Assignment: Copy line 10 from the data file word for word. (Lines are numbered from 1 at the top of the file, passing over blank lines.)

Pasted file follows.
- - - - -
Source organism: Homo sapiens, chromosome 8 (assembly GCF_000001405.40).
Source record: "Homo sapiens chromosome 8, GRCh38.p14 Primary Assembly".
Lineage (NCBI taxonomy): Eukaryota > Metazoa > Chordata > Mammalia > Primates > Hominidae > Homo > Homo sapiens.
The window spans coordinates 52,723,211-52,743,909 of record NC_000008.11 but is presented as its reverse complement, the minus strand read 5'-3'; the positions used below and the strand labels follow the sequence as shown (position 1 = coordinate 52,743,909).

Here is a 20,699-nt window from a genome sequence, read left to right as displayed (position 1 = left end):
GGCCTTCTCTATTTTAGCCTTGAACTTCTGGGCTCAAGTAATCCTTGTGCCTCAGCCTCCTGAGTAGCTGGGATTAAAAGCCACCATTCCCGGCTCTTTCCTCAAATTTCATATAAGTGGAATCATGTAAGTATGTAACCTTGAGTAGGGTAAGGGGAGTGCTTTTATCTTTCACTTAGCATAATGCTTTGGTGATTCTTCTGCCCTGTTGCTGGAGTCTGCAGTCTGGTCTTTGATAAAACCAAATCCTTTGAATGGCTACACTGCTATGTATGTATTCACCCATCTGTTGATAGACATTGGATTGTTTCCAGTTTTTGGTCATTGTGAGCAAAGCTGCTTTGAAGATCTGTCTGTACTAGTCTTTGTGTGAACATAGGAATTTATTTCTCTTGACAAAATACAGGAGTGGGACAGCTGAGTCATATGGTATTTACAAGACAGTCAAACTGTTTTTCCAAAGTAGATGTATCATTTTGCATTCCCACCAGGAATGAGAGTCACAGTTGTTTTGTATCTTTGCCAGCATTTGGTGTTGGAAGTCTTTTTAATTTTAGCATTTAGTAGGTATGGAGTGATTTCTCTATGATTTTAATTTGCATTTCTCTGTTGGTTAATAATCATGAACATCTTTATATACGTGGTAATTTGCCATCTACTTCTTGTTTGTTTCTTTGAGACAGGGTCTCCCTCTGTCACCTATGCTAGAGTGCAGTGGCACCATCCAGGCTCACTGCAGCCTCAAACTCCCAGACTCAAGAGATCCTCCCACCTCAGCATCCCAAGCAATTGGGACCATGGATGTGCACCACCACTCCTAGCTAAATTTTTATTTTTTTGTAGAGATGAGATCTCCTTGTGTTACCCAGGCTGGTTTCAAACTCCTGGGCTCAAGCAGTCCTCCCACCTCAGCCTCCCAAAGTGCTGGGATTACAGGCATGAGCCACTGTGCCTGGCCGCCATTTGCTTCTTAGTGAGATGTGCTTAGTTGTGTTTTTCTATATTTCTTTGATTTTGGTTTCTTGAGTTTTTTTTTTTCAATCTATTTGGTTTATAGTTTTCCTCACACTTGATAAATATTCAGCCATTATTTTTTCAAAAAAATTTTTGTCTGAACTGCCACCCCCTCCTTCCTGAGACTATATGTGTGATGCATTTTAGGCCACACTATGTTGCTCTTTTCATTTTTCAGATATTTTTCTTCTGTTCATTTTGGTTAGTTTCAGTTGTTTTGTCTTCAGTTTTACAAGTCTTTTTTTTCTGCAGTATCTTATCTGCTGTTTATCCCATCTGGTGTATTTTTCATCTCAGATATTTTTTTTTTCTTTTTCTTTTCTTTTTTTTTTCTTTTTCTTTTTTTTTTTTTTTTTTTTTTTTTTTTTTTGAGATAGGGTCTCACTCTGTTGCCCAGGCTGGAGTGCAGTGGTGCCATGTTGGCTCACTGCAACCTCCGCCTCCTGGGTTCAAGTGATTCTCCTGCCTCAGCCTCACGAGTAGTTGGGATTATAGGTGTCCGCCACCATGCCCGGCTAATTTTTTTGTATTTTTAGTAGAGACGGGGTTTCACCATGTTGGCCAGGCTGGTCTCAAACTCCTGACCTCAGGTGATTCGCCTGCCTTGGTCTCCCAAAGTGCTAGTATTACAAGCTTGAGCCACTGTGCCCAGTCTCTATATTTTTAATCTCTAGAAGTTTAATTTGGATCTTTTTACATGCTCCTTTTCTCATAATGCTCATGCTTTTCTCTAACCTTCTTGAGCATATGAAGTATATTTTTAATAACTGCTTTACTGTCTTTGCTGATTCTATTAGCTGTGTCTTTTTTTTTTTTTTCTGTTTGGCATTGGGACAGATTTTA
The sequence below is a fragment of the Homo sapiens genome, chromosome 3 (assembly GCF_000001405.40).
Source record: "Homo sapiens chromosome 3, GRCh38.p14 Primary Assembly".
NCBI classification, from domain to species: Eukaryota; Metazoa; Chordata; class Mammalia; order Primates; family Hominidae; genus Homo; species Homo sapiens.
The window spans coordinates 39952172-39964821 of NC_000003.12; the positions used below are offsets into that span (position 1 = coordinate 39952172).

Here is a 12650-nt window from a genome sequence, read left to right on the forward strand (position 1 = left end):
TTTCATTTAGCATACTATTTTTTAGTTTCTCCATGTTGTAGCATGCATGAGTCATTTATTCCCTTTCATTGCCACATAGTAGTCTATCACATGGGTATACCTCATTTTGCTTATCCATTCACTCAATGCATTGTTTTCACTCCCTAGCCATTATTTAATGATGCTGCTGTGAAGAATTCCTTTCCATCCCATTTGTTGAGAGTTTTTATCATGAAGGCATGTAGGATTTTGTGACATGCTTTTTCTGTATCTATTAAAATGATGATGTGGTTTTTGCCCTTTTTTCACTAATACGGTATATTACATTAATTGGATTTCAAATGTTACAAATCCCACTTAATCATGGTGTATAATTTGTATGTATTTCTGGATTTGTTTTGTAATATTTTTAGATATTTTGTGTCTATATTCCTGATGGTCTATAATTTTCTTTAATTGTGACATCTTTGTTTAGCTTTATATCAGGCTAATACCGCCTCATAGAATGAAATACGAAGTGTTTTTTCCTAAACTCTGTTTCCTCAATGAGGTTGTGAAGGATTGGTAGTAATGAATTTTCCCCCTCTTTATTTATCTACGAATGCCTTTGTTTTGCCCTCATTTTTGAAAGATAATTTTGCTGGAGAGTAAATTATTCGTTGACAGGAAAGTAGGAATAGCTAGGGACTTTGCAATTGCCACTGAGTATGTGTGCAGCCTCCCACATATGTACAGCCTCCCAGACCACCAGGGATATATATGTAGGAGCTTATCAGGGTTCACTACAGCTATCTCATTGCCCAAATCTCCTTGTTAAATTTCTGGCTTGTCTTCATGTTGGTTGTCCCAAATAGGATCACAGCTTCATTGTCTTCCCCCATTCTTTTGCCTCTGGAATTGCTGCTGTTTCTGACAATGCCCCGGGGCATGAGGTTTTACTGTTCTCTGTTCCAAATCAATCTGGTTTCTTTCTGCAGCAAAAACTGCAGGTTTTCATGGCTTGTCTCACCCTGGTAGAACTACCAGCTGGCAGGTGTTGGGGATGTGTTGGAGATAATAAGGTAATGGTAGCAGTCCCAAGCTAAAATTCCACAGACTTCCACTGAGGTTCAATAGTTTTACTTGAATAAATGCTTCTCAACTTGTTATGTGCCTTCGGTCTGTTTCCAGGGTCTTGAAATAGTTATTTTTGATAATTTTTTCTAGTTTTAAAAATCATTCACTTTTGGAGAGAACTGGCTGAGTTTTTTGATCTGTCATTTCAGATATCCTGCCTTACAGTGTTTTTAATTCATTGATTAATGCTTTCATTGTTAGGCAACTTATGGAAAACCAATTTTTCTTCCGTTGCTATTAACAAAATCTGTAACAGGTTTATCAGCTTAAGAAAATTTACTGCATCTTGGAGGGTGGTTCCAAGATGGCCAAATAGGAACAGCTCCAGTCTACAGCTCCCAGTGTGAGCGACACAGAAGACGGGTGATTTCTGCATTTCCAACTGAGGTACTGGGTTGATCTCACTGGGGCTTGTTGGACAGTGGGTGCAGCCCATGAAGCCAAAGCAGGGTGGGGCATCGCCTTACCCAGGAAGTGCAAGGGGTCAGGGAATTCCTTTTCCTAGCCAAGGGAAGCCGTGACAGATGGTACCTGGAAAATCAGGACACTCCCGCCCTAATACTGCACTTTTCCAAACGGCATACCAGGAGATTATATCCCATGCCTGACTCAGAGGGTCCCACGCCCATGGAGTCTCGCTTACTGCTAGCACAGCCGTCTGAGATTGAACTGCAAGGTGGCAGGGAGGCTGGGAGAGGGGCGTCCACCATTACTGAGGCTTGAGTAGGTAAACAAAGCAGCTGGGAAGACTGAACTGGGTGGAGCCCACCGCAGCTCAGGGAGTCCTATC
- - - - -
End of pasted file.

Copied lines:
The window spans coordinates 39952172-39964821 of NC_000003.12; the positions used below are offsets into that span (position 1 = coordinate 39952172).